Leduc, D., Rowden, A., Bowden, D., Probert, P., Pilditch, C., & Nodder, S. (2012). Unimodal relationship between biomass and species richness of deep-sea nematodes: implications for the link between productivity and diversity. Marine Ecology Progress Series, 454, 53-64.
Permanent Research Commons link: https://hdl.handle.net/10289/7218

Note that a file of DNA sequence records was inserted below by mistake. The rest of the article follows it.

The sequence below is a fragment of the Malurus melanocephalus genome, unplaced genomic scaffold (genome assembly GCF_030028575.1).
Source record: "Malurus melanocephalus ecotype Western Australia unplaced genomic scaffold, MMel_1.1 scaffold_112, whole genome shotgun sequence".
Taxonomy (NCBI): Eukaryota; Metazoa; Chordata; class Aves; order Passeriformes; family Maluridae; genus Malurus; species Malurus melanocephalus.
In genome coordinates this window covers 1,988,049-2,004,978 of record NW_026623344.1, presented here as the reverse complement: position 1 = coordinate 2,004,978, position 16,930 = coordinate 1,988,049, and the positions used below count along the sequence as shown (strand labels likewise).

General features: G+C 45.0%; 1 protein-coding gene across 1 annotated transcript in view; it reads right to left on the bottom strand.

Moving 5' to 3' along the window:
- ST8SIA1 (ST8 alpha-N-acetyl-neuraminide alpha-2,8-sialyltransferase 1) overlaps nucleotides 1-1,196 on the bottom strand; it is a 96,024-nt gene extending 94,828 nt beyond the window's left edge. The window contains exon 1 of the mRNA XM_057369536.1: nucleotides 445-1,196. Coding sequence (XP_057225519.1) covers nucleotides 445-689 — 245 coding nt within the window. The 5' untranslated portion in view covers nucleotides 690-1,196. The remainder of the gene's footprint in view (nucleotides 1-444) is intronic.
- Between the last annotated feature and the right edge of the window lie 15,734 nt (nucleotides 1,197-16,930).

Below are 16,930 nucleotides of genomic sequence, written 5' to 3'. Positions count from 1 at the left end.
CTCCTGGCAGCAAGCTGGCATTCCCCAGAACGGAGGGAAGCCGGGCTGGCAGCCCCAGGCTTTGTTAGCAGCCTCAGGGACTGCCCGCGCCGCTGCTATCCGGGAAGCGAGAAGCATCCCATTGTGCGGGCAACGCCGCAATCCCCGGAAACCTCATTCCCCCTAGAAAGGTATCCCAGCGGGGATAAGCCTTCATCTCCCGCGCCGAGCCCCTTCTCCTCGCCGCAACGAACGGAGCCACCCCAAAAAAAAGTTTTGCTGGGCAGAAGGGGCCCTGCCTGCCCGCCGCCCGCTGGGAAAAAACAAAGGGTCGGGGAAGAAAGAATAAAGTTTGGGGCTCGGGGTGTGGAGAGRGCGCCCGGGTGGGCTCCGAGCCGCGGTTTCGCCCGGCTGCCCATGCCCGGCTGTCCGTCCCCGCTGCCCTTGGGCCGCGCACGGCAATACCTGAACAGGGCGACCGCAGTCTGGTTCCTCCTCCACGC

Describing large-scale patterns of biological diversity is a first step towards understanding the mechanisms that generate and maintain diversity. The highly diverse deep-sea floor is the largest ecosystem on Earth, but the productivity-diversity relationship in this biome is not well characterized. We investigated this relationship by using biomass of nematodes as a proxy for productivity (particulate organic carbon flux to the seabed). We used sample data collected from the New Zealand and Antarctic regions and combined these with published data from around the globe for broader analyses. There was a significant unimodal relationship between nematode biomass and diversity, i.e. expected number of species, ES(51) both within the New Zealand region and across ocean basins. This relationship remained significant after accounting for the effects of both water depth and nematode abundance. These findings support earlier suggestions of a unimodal productivity-diversity relationship in the deep sea that were based on other proxies (e.g. water depth, modelled particulate organic carbon flux). We argue that the 'productivity context' is of primary importance when determining the strength and nature of the relationship between other environmental factors and diversity. Studies that include either or both extremes of the productivity scale are likely to find that productivity is the main factor limiting deep-sea diversity, whereas those focusing on the intermediate productivity range are more likely to find that other factors (e.g. disturbance, habitat heterogeneity) play a role